A new report written by Heriot-Watt University for Aberlour Children’s Charity reveals that low-income families are facing high levels of debt to public bodies. The report shows that more than half of families (55%) with children in Scotland receiving Universal Credit are having their incomes reduced by the Department of Work and Pensions (DWP) to pay off these debts.
More than a quarter (27%) of low-income families in Scotland in receipt of Universal Credit have multiple deductions by the DWP from their monthly income to cover debts to public bodies. This includes paying back Universal Credit advance payments, as well as ‘third party deductions’ on behalf of local authorities and other public bodies for rent arrears, service charges and council tax payments.
The research also found that:
- Low-income families in Scotland in receipt of Universal Credit with debts to public bodies are seeing their monthly income reduced on average by £80 to cover those debts
- Scotland has a higher proportion of families with multiple deductions from their monthly income by the DWP to cover debts to public bodies compared to England and Wales.
- Low-income families in Scotland in receipt of Universal Credit with debts to public bodies are seeing their monthly income reduced on average by 10% to cover those debts
This new report demonstrates that over half of families with children in Scotland are trapped in a damaging cycle of poverty because of Universal Credit deductions.
The report does not show deductions by the DWP for those in receipt of legacy benefits (e.g. Child Tax Credits or Job Seekers Allowance) and therefore the findings are conservative figures and it is likely the true figures are much higher.
The charity is worried that families eligible for the Scottish Child Payment are not feeling the benefit of the increase in their income this should provide, as the majority of the payment for one child is being swallowed up by deductions taken by the DWP.
The charity says that the poorest families’ household incomes are simply inadequate, and more and more families are relying on foodbanks and charities, like Aberlour, to help them feed and clothe their children.
Aberlour is now urging government departments to act to help families burdened with debt to public bodies that is keeping so many locked in poverty. The charity wants the UK and Scottish Governments and local authorities to prevent struggling families being plunged into crisis and financial distress by responding differently – with empathy, compassion and support – to low-income families with debts to public bodies.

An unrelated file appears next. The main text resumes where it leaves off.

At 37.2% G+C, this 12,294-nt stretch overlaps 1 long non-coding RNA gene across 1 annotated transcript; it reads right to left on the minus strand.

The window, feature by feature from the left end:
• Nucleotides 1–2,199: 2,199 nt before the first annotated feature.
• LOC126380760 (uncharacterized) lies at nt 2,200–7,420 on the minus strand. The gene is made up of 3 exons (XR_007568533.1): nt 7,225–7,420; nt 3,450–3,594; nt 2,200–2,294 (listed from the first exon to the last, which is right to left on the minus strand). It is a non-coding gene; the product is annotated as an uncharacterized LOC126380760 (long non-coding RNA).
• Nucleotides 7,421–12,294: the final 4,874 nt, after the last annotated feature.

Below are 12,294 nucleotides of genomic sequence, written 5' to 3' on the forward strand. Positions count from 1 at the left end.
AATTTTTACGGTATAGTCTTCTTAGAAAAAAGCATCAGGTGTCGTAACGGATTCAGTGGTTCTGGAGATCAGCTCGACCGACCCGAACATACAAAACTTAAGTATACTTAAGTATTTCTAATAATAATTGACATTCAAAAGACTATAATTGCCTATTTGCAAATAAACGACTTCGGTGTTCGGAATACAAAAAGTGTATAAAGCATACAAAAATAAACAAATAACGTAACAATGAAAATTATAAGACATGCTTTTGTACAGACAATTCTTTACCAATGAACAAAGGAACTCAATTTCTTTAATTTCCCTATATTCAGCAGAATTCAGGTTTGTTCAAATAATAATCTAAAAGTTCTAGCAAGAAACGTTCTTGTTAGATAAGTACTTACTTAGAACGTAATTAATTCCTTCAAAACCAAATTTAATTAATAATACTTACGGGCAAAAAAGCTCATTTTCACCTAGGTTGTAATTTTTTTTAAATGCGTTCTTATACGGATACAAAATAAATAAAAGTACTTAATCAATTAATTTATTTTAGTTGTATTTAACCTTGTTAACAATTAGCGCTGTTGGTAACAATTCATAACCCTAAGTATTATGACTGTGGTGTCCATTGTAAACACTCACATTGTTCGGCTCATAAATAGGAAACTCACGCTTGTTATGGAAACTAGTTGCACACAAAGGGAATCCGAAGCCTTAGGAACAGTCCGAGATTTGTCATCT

The charity is calling for a moratorium on all public debt recovery for at least six months for those in receipt of Universal Credit and legacy benefits to provide some relief to households during the worst of the cost-of-living crisis this winter. It wants to see legislation introduced in Scotland that would ensure public debt recovery practice is consistent, rights-based and does not push families into poverty and destitution. The charity is also continuing to call for school meal debt for low-income families to be written off.
Professor Morag Treanor from Heriot-Watt University and author of the report said: “In June, we worked with Aberlour to reveal the horrifying number of families in Scotland struggling to pay for school meals, highlighting the damaging impact this is having on the health and wellbeing of our country’s young people. Nearly six months later, seven councils have written this debt off, providing much relief to some of Scotland’s families. However, the majority have not. This new report demonstrates that over half of families with children in Scotland are trapped in a damaging cycle of poverty because of Universal Credit deductions. With families seeing their monthly income reduced on average by £80 to cover those debts, while fuel and food prices rapidly increase is, in real times, significantly worsening their financial circumstances. These findings are a crucial reminder that the Government needs to act now to support low-income families as we head into winter.”
Aberlour’s Chief Executive SallyAnn Kelly said: “Aberlour campaigned for the introduction and increase of the Scottish Child Payment as a vital boost to the incomes of families in Scotland who have the least. Our research shows that tens of thousands of families eligible for the payment are not feeling the full benefit of that financial help, as the majority of the increase in income it provides is being cancelled out by deductions to cover the costs of debt to public bodies. Quite simply, Scotland’s poorest families are receiving help with one hand that is being taken away by the other.”